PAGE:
Frequently Asked Questions
We love answering questions about sourdough from people who love eating it. If there’s something you want to know that isn’t covered here, please reach out and we’ll do our best to get you an answer.
What is sourdough bread?
All bread is made with four simple ingredients: flour, water, salt, and yeast. Yeast is a microscopic organism that plays a part in making many of the world’s favorite foods from wine to beer and kimchi through the process of fermentation. What makes a bread a sourdough bread is that the yeast used in the fermentation of the dough is wildyeast rather than commercially available yeast known as “baker’s yeast.”
There’s nothing inherently better or worse about using wild yeast or commercial yeast—some of the best breads in the world use a mixture of both! But natural, wild yeast brings an exciting range of flavor, experimentation, and health benefits that are typically not found in breads made with only commercial yeast.
The fascinating transformation the dough goes through under the influence of wild yeast gives the bread better keeping qualities due to the unique environment wild yeast creates, and the diversity of healthy bacteria present in the fermentation makes the bread much easier to digest than other breads and contributes to healthy digestion overall.
Diverse, wild yeast also provides a huge range of flavor possibilities not present in commercial yeast fermentation. A common misconception is that sourdough must taste sour! Sourdough often tastes sour, but it doesn’t have to—it can taste anywhere on a range from sweet, floral, and creamy, to bright, sharp, and sour. The skill of the sourdough baker is in managing the fermentation to balance these flavors to get exactly the flavor profile and texture desired.
How should I store the bread?
Store the bread in a paper or cotton bag, or in a breathable plastic bag at room temperature. If the bread is cut, store it cut side down in the bag to keep the interior from drying out. Do not store the bread in the refrigerator! The refrigerator is a dry environment that will make the bread dry out quickly.
Store the bread in a sealable plastic bag at room temperature. If the bread is cut, store it cut side down in the bag. The crust will lose some crispness, but will stay moist longer and not dry out in the sealed environment. The bread can be crisped up again in the oven or toasted to regain crispiness! Do not store the bread in the refrigerator! The refrigerator is a dry environment that will make the bread dry out quickly.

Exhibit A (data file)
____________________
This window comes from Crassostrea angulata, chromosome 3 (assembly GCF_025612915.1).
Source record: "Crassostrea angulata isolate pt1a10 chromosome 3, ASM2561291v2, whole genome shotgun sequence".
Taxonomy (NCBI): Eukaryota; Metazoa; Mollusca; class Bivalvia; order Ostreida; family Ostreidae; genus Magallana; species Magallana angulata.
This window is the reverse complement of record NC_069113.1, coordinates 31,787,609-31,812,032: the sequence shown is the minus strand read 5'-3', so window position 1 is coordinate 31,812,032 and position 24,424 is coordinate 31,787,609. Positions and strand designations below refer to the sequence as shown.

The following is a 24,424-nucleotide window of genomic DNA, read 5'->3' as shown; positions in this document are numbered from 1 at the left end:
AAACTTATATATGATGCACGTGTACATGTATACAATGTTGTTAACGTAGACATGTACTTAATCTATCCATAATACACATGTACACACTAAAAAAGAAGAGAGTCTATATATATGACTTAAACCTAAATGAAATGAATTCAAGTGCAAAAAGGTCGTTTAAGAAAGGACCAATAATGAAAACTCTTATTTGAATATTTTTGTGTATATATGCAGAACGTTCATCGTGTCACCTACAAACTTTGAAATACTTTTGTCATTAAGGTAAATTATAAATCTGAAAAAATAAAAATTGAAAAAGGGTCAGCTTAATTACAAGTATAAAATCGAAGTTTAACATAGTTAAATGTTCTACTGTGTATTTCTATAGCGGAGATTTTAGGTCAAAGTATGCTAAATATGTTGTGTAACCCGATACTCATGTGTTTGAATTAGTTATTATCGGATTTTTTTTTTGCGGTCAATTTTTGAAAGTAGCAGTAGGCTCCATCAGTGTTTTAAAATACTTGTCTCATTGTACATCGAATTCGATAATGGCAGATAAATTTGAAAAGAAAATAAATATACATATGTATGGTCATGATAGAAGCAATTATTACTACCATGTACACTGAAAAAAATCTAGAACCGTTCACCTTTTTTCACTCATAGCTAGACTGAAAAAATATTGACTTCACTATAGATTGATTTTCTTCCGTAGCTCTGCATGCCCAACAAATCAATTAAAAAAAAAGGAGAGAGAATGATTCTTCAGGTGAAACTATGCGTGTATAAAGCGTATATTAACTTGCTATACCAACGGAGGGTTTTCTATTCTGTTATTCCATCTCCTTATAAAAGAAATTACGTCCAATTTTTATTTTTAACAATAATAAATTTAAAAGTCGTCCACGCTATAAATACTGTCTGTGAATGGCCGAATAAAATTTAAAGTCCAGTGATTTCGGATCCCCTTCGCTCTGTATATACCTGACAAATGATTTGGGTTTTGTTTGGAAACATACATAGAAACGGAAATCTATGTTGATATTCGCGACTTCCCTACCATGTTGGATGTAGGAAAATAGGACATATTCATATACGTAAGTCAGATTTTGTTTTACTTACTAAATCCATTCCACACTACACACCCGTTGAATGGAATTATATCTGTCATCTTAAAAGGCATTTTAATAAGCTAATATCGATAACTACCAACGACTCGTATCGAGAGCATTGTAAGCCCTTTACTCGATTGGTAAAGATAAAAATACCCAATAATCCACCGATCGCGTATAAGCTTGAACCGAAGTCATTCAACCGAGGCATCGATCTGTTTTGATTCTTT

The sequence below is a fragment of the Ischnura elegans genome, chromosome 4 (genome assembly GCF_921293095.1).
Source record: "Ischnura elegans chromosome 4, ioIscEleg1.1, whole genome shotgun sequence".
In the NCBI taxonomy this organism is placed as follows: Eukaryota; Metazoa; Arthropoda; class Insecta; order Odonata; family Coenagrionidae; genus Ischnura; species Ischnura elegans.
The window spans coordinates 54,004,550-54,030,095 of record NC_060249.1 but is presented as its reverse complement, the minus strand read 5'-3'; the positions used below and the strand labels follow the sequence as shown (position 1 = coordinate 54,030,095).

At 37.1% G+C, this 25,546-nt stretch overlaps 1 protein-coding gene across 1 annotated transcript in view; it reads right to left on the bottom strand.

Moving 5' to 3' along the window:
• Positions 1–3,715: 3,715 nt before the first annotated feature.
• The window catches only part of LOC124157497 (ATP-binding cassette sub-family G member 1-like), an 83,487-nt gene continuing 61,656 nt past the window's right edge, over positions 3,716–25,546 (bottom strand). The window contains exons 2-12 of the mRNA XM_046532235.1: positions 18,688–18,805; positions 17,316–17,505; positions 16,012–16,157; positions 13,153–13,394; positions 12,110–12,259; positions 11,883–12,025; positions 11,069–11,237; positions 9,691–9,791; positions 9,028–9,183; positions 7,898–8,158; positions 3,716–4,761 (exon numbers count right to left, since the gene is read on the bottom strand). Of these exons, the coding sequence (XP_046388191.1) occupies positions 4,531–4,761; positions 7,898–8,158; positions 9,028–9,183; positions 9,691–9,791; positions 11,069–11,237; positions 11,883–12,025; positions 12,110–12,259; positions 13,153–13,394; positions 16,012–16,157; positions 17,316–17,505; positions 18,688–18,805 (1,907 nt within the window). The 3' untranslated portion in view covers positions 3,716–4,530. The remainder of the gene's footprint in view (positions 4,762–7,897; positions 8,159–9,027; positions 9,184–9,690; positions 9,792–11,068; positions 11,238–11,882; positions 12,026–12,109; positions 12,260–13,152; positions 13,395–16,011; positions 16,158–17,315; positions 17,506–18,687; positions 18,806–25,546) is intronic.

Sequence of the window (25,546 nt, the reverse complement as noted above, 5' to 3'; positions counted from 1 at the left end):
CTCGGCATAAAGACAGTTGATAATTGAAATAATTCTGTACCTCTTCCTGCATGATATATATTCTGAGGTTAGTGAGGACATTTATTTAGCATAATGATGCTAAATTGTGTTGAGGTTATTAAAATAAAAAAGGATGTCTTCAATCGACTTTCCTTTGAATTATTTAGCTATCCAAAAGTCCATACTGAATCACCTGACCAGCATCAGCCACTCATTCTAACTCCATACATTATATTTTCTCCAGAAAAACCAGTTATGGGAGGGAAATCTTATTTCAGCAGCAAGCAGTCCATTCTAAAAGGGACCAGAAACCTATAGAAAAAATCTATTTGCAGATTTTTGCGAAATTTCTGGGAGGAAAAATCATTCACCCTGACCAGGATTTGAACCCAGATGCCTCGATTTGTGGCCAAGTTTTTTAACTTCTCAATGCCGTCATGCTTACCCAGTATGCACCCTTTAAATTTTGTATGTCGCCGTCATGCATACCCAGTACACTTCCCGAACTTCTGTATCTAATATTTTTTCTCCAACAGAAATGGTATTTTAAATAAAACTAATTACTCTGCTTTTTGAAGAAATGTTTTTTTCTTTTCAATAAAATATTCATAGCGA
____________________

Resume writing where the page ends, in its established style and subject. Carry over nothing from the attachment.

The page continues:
Long term storage
Sourdough bread freezes very well. To freeze, slice the bread or leave loaf whole, then wrap tightly with aluminum foil or plastic freezer wrap, or place in heavy-duty freezer bag and freeze. Properly stored, it will maintain best quality for about 3 months, but will remain safe beyond that time.
How is sourdough bread made?
There are many ways to make sourdough—its versatility and variation are part of the thrill of making sourdough (besides eating it)! Our sourdough takes anywhere from 18-24 hours from start to finish, and typically follows a process like this one:
Preparing the starter
There's more to say about sourdough starters than we have room for here, but essentially the starter is the source of wild yeast that is mixed into all of the dough. A sourdough starter (or leaven) is a mixture of flour, water, and wild yeast. To prepare for a bake day, we feed the starter with fresh flour and water to cultivate and strengthen it and mix enough for the number of loaves we're going to make.
Mixing the dough
After 4-6 hours, the starter is ready and we mix the full batch of dough with flour, water, salt, the starter, and any other ingredients we may be using in our menu (walnuts, herbs, raisins, maple syrup, etc.)! There are many ways to mix the dough—currently we mix all our doughs by hand.
Stretch and fold
After mixing, we do a series of stretches and folds to the dough to build tension and strength in the mixture. This is similar to kneading the dough, but its spread out over several hours to allow time to do most of the work for us! The stretches are alternated with resting periods where the dough relaxes and forms a cohesive whole. Both working the dough and proper rest are essential for building dough strength (just like working out at the gym!).
After the stretches and folds, the dough is allowed to rest for a longer period to fully ferment. At this point, the bakers typically take a break for dinner and let the dough do the work! By the time we get back, 6-7 hours after the initial mixing, the dough has doubled in size all on its own.
Dividing and shaping
When the dough has fermented, we divide the full dough into individual loaves which are then shaped to build tension and structure in each loaf.
After shaping, we place the loaves in cold storage overnight to slow down the fermentation. This not only creates a convenient baking schedule, but also deepens the flavor over a long twelve hour slow fermentation.
Scoring and baking
Twelve hours later, we heat up the ovens, roll out the loaves, score them with a blade (draw the fancy patterns on top) and bake them at a blistering 500°F for 45 minutes.
Baking sourdough is a fascinating skill with endless variations to explore. Let us know if you have any more detailed questions, and we'll be happy to talk about it for hours!